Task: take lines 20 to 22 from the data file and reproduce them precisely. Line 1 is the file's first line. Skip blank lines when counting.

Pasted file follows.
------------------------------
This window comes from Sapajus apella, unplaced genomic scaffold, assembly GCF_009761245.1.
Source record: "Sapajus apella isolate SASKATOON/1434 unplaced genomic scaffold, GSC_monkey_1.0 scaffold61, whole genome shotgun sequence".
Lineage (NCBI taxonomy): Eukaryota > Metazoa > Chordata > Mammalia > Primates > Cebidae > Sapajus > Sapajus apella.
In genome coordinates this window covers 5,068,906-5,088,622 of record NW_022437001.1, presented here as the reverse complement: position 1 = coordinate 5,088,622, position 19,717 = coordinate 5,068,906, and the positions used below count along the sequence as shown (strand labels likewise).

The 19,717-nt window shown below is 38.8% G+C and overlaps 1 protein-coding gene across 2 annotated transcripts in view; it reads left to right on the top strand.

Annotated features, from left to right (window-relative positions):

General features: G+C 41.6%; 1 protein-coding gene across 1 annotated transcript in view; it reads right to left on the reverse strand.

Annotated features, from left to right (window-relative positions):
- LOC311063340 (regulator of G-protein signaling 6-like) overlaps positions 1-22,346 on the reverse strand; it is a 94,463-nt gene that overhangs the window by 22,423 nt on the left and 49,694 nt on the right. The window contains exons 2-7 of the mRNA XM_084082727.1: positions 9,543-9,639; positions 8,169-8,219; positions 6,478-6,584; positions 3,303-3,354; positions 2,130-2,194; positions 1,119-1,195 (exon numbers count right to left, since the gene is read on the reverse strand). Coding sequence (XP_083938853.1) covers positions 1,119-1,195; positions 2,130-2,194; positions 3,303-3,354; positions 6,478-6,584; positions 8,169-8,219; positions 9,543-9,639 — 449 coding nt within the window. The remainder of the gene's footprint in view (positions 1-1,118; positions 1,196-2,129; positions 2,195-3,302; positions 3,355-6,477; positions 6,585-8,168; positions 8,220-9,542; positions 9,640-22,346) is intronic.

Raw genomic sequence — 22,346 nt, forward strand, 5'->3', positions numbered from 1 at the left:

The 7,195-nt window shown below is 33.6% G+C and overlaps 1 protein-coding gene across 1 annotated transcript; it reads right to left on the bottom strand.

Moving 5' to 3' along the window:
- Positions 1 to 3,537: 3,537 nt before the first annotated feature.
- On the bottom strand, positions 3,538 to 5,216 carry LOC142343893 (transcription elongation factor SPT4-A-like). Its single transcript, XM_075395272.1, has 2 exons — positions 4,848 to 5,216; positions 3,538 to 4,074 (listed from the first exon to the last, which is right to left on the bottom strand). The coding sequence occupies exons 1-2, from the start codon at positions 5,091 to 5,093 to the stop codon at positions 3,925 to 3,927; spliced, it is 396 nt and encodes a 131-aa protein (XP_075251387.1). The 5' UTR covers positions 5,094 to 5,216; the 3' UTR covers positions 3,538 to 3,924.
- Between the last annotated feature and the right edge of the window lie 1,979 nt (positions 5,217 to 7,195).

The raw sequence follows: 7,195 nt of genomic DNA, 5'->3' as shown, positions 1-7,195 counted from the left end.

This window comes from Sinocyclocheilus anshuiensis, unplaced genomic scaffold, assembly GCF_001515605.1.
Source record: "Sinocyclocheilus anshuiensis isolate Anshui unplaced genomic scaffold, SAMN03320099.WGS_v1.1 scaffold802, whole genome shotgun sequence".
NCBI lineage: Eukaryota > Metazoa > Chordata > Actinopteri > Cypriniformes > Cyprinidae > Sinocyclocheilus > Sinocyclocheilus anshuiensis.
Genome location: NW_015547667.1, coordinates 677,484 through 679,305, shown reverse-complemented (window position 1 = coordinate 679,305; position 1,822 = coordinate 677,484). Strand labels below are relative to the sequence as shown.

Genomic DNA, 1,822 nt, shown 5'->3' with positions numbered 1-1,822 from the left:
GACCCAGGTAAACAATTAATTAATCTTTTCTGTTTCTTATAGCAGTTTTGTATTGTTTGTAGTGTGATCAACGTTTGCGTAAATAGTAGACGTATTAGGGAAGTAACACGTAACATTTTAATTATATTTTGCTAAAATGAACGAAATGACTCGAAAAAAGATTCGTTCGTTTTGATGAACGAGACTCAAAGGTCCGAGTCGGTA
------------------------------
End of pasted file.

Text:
Genome location: NW_015547667.1, coordinates 677,484 through 679,305, shown reverse-complemented (window position 1 = coordinate 679,305; position 1,822 = coordinate 677,484). Strand labels below are relative to the sequence as shown.

Genomic DNA, 1,822 nt, shown 5'->3' with positions numbered 1-1,822 from the left:
GACCCAGGTAAACAATTAATTAATCTTTTCTGTTTCTTATAGCAGTTTTGTATTGTTTGTAGTGTGATCAACGTTTGCGTAAATAGTAGACGTATTAGGGAAGTAACACGTAACATTTTAATTATATTTTGCTAAAATGAACGAAATGACTCGAAAAAAGATTCGTTCGTTTTGATGAACGAGACTCAAAGGTCCGAGTCGGTA